Like the great machines that inspired its name, the gin-based Aviation also took flight in the early 20th century. Its origin is fairly straightforward for its time: Barman Hugo Ennslin created it at New York’s Hotel Wallick around 1911, and included it in his 1916 Recipes for Mixed Drinks.
From there things went a bit sideways. In 1930, the Aviation appears in Harry Craddock’s Savoy Cocktail Book, albeit without the essential crème de violette liqueur, which gives the Aviation both its floral flavor and heavenly hue. The omission was likely a copying error on Craddock’s part; however, lacking this ingredient, it’s basically a sour.
By the 1960s, crème de violette had become impossible to come by in the States. This development, along with Craddock’s typo, standardized the violette-less preparation for decades to come. Things changed in 2007, though, when the liqueur once again appeared on U.S. shelves. Since then, the classic Ennslin recipe has returned with force bringing with it some lively debate over what constitutes a true Aviation.
Pictured: Lively debate.
In the glass, the Aviation is ethereal and enchanting, like the sky just after dusk or just before dawn. On the tongue, it’s equally alluring — the botanicals of the gin blend with the floral notes of the crème de violette; the bite of the lemon tempered by the sweetness of the maraschino. It’s complex yet easy to drink, as it should be. Indeed, the Aviation is a drink best served ice cold and drunk without delay. As Craddock prescribes, drink it “quickly, while it’s still laughing at you.”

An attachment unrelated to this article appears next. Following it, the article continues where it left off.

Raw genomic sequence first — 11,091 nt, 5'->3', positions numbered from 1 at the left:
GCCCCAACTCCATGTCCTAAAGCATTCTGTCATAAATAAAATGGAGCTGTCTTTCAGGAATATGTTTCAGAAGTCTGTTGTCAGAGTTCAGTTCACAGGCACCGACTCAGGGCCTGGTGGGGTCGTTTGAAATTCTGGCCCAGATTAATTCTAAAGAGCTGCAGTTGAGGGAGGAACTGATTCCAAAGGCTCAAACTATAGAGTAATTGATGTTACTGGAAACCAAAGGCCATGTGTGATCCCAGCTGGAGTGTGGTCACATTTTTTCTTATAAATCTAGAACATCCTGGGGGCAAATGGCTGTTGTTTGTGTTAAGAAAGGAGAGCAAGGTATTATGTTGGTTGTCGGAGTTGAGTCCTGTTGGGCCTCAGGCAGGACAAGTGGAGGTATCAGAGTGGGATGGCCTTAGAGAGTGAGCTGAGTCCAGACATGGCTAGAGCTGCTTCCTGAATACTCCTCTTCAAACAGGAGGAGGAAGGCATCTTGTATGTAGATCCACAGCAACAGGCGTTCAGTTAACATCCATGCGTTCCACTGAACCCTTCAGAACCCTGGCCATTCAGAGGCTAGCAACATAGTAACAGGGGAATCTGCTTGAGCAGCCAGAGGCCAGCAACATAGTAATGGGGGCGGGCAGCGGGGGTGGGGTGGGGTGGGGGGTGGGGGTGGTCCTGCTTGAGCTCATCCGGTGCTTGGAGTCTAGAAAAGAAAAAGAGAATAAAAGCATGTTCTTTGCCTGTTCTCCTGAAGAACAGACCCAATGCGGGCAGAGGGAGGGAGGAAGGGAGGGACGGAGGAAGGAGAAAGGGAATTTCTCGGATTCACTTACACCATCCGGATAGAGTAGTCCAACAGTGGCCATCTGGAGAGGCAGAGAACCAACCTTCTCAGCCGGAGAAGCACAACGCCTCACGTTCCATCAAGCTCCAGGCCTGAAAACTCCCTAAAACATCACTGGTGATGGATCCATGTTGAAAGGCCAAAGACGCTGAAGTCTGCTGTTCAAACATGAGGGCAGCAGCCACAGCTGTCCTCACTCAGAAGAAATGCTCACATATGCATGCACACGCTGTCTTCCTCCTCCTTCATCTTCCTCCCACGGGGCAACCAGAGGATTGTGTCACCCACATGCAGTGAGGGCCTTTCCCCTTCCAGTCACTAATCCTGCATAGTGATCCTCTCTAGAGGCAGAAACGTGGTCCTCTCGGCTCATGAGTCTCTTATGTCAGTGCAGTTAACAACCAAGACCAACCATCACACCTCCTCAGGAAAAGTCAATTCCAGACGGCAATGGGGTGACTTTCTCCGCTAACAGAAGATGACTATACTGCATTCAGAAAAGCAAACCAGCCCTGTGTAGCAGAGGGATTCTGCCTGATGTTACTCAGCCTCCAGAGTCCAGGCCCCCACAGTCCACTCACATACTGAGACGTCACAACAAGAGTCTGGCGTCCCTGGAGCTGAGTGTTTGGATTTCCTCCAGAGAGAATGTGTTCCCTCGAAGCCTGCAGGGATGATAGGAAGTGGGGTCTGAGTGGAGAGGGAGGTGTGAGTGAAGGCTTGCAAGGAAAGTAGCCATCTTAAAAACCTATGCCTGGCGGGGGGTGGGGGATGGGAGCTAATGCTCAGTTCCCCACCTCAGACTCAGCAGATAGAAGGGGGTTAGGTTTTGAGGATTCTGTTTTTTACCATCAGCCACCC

The Aviation Recipe
2 oz. dry gin
1/2 oz. fresh lemon juice
1/2 oz. maraschino liqueur
1/4 oz. crème de violette*
Directions: Combine ingredients into a shaker with ice. Shake for 10-20 seconds. Strain into a chilled coupe glass. Garnish with real maraschino cherry. Those neon red bar cherries may be easier to come by (and cheaper), but this cocktail deserves better.
A little crème do violette goes a long way; too much and your cocktail will taste like hand soap. Some recipes call for as little as a 1/6 oz., so it’s best to experiment and find your preferred amount.
Enjoy while listening to this.
Jim Sabataso is a writer, part-time bartender, and full-time cocktail enthusiast living in Vermont. Follow him on Twitter @JimSabataso.